Most Americans are W-2 employees; they work for an employer that reports their income to them on a form W-2. There are many implications to being a W-2 employee.
Non-pension workers who are W-2 employees are forced to pay into Social Security. Employees pay 6.2 percent of their income into Social Security, which is matched by the employer. A total of 12.4 percent of the employee’s income is deposited into the Social Security system.
The same is true of Medicare tax. Employees pay 1.45 percent of their income, which is matched by their employers for a total of 2.9 percent of income paid into the Medicare system.
Regular W-2 employees are also at the mercy of their employer’s retirement plan choices. Employees rarely get to choose for themselves which retirement plan is best for them. That includes when an employer can’t afford or chooses not to have a retirement plan at all.
Some employers prefer to hire 1099 contractors than W-2 employees because it reduces expenses. They are not on the hook for taxes, benefits or liabilities, among others.
Employers don’t always get to choose between W-2 and 1099 status. When an employer can control when, how, and where an employee works, they are usually obligated to have a W-2 relationship with their employees. There have been many court battles between employers and employees over this status.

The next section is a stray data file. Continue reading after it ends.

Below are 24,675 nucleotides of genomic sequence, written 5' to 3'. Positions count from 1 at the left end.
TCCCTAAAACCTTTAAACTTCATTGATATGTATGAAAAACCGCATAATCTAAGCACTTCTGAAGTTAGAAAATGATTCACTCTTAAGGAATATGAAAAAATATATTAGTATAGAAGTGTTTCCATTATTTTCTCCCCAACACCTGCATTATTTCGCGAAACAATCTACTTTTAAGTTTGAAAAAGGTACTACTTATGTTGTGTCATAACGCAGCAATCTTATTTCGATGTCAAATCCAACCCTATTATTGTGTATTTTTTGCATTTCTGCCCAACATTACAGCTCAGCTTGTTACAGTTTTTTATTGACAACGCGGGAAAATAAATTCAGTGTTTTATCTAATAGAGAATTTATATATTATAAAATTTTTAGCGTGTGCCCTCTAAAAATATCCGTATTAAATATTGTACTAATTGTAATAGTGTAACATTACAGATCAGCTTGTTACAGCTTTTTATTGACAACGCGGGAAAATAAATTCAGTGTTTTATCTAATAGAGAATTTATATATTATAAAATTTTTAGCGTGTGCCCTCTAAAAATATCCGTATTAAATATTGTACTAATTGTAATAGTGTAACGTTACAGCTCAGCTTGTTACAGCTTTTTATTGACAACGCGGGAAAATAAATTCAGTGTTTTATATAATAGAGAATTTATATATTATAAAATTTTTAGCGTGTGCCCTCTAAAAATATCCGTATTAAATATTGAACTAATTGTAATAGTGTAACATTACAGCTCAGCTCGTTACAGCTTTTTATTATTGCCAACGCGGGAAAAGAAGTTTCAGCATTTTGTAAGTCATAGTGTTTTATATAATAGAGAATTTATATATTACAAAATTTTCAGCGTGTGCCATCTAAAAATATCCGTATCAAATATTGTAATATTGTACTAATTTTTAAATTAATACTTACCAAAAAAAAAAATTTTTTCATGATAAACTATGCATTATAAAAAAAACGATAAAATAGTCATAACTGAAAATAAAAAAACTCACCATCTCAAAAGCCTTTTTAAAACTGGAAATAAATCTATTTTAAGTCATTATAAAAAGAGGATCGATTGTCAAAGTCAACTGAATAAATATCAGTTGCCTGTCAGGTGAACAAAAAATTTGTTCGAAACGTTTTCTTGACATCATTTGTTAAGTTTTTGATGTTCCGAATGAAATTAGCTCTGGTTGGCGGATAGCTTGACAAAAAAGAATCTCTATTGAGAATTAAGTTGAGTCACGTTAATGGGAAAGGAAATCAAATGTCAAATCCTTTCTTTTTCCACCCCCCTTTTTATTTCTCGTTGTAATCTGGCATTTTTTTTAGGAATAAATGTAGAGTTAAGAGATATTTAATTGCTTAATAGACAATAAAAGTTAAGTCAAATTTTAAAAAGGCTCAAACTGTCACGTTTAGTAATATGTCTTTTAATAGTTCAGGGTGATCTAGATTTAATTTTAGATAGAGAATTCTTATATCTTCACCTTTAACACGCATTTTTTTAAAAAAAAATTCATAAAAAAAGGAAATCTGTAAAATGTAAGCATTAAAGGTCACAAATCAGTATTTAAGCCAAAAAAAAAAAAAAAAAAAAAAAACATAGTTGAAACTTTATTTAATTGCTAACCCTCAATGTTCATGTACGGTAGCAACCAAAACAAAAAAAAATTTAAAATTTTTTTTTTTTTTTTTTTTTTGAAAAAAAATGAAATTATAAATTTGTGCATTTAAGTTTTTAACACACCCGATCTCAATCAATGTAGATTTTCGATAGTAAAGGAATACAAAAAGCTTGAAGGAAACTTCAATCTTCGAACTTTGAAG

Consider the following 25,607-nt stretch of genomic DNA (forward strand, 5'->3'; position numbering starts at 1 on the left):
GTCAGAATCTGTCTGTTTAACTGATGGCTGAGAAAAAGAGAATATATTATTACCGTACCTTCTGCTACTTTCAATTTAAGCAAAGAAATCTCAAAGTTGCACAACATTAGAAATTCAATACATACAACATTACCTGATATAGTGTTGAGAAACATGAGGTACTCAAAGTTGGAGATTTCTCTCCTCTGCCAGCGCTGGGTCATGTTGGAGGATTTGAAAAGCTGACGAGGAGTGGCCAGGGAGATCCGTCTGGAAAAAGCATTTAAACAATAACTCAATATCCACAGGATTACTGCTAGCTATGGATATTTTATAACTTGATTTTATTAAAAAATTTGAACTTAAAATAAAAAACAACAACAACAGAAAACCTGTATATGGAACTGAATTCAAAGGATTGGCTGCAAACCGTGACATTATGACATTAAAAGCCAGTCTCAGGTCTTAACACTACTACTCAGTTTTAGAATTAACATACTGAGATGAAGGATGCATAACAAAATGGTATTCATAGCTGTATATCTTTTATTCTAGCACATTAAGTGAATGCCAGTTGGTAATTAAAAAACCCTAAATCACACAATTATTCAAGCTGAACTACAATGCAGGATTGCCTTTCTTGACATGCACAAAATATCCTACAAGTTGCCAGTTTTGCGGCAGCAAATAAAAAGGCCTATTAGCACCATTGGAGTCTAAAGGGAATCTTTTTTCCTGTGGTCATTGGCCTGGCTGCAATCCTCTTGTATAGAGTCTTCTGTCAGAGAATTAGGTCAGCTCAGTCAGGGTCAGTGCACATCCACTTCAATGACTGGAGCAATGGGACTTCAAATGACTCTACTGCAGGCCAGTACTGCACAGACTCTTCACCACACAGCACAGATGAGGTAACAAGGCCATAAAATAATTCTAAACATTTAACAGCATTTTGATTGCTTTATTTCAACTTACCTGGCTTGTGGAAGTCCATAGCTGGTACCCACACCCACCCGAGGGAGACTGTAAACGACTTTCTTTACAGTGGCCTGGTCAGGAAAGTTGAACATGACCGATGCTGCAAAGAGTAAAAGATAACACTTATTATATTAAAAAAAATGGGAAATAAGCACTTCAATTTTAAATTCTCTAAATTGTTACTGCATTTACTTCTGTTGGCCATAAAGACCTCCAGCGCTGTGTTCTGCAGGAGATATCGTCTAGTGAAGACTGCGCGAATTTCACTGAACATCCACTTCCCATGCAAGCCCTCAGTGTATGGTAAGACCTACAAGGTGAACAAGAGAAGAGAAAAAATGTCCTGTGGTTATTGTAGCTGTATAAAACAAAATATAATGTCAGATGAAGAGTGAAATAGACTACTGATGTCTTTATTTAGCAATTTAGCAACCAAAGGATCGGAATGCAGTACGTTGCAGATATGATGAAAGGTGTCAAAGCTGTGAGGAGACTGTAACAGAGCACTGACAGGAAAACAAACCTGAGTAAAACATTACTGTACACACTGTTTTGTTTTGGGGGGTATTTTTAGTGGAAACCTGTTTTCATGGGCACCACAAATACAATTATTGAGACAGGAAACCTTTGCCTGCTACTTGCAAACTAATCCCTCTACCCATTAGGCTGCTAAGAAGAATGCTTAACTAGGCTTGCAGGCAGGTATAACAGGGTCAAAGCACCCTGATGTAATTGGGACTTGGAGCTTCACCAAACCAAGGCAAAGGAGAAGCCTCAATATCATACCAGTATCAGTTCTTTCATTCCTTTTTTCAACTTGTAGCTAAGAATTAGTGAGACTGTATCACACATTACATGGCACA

If you are a 1099 contractor yet are still told when, how, and where to work, you might have a case to be switched to a W-2 employee.
Most people hate the idea of being a 1099 contractor. They are forced to pay both halves of Social Security and Medicare tax. They also fear missing out on numerous other employee benefits.
Despite the drawbacks of 1099 contractor status, there are some situations in which workers would fare much better than as a W-2 employee. Some run away from 1099 status when they should run toward it.
Contractors can deduct all kinds of expenses that regular employees can’t. This was true before 2018 when employees could deduct some non-reimbursed employee expenses. Tax changes now disallow unreimbursed employee expenses.
Contractors may also have more choices for retirement planning. Regular employees are at their employer’s mercy, 1099 contractors aren’t. SEP and SIMPLE IRAs along with individual 401(k)s are a few of the expanded options.
Recent tax changes also allow many self-employed and business owners to claim a 20 percent deduction against income. This deduction alone should cause many employees to examine the 1099 status.
The implications of switching from a W-2 employee to a 1099 contractor are far too complicated and nuanced to be chosen without planning and research. Don’t let the complexity of the situation scare you away from questioning it.
If after some research you think you may do better as a contractor, then don’t be afraid to bring the subject up with your employer. Many employers would gladly make the switch.